Out here in East Kent the hop harvest is due to begin on Tuesday: the bines are cut down and schlepped to the picking shed by trailer where they're hoisted on a rail and dragged through a series of nasty, dangerous agricultural cutters and thrashers. Two pairs of human hands remove the last remaining leaves and strigs from the final conveyor before it discharges it's sticky, pungent load into a high sided trailer. These gorgeous, bright green hop cones are hauled over to the oast and tipped into 10 foot high wooden bins, craftily manufactured to allow hot air from great gas burners to rise up through the bed of flowers within. The high moisture content (80%) needs to be reduced (10%) to avoid moulds growing during storage and it's the oasties responsibility to judge this, switch the burners off and begin discharging the hops to the pressing machine, where they're forced into tightly packed pockets or bales. After analysis and repacking into handy, vacuum packed mini-bales we finally get our hands on them around the end of November.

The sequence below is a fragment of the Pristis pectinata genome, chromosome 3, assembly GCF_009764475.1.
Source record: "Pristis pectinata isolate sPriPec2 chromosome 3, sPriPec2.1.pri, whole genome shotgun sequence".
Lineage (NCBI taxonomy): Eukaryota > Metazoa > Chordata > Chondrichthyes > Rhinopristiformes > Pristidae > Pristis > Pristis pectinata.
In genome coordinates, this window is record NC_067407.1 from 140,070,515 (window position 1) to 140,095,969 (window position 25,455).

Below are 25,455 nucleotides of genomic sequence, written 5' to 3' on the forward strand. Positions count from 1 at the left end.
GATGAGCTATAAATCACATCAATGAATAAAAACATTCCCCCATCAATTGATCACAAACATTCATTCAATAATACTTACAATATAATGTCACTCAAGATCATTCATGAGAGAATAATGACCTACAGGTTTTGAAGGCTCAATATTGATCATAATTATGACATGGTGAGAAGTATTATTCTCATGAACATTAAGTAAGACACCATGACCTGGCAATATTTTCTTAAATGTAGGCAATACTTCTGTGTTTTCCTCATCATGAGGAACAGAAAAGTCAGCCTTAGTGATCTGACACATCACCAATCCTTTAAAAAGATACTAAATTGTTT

|From Hop Gardens
But this year we're trying something different. Next Friday morning, at sunrise, Skinny and I will head out to the hop gardens with a very large sack. Our mission is to intercept the East Kent Goldings before they're sent to the drying bins; we want 50kg of bright green, tacky and highly aromatic hoppy goodness to brew a gorgeously fresh beer with that very same day. It's our own little harvest celebration.
More on that adventure later, when I have a recipe.